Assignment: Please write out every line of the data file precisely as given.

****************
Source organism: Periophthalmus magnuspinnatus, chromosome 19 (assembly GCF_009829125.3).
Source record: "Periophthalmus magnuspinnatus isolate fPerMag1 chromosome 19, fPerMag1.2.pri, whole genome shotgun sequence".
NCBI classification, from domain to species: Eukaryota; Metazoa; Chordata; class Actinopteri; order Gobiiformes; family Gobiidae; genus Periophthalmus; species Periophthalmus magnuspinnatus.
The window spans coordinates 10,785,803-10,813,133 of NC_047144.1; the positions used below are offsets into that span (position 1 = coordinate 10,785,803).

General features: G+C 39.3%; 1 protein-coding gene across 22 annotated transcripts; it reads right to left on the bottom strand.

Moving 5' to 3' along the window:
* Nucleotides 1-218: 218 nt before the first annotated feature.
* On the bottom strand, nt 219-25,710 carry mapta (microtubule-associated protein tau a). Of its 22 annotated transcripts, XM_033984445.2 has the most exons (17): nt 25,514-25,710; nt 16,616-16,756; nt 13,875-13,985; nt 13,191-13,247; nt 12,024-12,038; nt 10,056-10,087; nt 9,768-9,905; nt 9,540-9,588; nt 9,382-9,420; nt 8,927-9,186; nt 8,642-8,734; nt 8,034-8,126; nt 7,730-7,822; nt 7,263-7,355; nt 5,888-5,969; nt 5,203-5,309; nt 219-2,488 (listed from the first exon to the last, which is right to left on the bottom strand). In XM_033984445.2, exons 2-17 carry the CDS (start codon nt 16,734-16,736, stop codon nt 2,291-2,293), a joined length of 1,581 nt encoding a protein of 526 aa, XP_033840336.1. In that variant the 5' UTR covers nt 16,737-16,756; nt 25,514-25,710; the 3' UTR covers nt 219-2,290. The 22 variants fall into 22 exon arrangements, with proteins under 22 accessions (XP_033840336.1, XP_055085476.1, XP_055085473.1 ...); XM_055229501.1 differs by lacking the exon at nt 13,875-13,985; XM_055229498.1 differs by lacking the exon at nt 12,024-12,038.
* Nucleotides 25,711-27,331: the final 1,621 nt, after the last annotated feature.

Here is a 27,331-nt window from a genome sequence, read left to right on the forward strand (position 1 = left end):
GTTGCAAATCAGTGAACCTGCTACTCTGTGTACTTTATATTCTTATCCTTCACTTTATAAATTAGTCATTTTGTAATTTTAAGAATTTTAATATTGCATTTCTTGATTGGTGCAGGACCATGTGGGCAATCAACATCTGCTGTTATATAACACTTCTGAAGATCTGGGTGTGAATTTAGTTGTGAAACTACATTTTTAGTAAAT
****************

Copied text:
Source organism: Periophthalmus magnuspinnatus, chromosome 19 (assembly GCF_009829125.3).
Source record: "Periophthalmus magnuspinnatus isolate fPerMag1 chromosome 19, fPerMag1.2.pri, whole genome shotgun sequence".
NCBI classification, from domain to species: Eukaryota; Metazoa; Chordata; class Actinopteri; order Gobiiformes; family Gobiidae; genus Periophthalmus; species Periophthalmus magnuspinnatus.
The window spans coordinates 10,785,803-10,813,133 of NC_047144.1; the positions used below are offsets into that span (position 1 = coordinate 10,785,803).

General features: G+C 39.3%; 1 protein-coding gene across 22 annotated transcripts; it reads right to left on the bottom strand.

Moving 5' to 3' along the window:
* Nucleotides 1-218: 218 nt before the first annotated feature.
* On the bottom strand, nt 219-25,710 carry mapta (microtubule-associated protein tau a). Of its 22 annotated transcripts, XM_033984445.2 has the most exons (17): nt 25,514-25,710; nt 16,616-16,756; nt 13,875-13,985; nt 13,191-13,247; nt 12,024-12,038; nt 10,056-10,087; nt 9,768-9,905; nt 9,540-9,588; nt 9,382-9,420; nt 8,927-9,186; nt 8,642-8,734; nt 8,034-8,126; nt 7,730-7,822; nt 7,263-7,355; nt 5,888-5,969; nt 5,203-5,309; nt 219-2,488 (listed from the first exon to the last, which is right to left on the bottom strand). In XM_033984445.2, exons 2-17 carry the CDS (start codon nt 16,734-16,736, stop codon nt 2,291-2,293), a joined length of 1,581 nt encoding a protein of 526 aa, XP_033840336.1. In that variant the 5' UTR covers nt 16,737-16,756; nt 25,514-25,710; the 3' UTR covers nt 219-2,290. The 22 variants fall into 22 exon arrangements, with proteins under 22 accessions (XP_033840336.1, XP_055085476.1, XP_055085473.1 ...); XM_055229501.1 differs by lacking the exon at nt 13,875-13,985; XM_055229498.1 differs by lacking the exon at nt 12,024-12,038.
* Nucleotides 25,711-27,331: the final 1,621 nt, after the last annotated feature.

Here is a 27,331-nt window from a genome sequence, read left to right on the forward strand (position 1 = left end):
GTTGCAAATCAGTGAACCTGCTACTCTGTGTACTTTATATTCTTATCCTTCACTTTATAAATTAGTCATTTTGTAATTTTAAGAATTTTAATATTGCATTTCTTGATTGGTGCAGGACCATGTGGGCAATCAACATCTGCTGTTATATAACACTTCTGAAGATCTGGGTGTGAATTTAGTTGTGAAACTACATTTTTAGTAAAT